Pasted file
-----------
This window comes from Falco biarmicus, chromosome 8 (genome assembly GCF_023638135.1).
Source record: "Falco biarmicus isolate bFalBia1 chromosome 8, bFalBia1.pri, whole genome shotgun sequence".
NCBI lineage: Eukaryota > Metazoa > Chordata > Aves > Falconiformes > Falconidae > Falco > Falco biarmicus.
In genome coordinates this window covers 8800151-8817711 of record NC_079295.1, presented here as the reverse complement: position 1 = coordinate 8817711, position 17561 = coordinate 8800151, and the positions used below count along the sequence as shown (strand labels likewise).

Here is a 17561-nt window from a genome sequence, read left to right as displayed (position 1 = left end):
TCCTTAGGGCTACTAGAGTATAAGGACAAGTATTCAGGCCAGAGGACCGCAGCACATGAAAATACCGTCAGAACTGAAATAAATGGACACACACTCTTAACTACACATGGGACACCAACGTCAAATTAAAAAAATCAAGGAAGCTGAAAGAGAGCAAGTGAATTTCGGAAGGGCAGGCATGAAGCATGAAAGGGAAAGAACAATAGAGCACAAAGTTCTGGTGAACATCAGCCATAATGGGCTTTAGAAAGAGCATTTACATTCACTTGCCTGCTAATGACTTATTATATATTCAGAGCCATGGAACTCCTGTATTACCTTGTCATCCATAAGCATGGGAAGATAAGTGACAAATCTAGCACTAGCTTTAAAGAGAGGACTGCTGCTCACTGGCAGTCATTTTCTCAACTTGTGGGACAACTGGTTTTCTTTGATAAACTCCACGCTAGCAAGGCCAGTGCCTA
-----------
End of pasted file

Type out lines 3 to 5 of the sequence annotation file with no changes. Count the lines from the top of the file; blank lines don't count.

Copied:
NCBI lineage: Eukaryota > Metazoa > Chordata > Aves > Falconiformes > Falconidae > Falco > Falco biarmicus.
In genome coordinates this window covers 8800151-8817711 of record NC_079295.1, presented here as the reverse complement: position 1 = coordinate 8817711, position 17561 = coordinate 8800151, and the positions used below count along the sequence as shown (strand labels likewise).

Here is a 17561-nt window from a genome sequence, read left to right as displayed (position 1 = left end):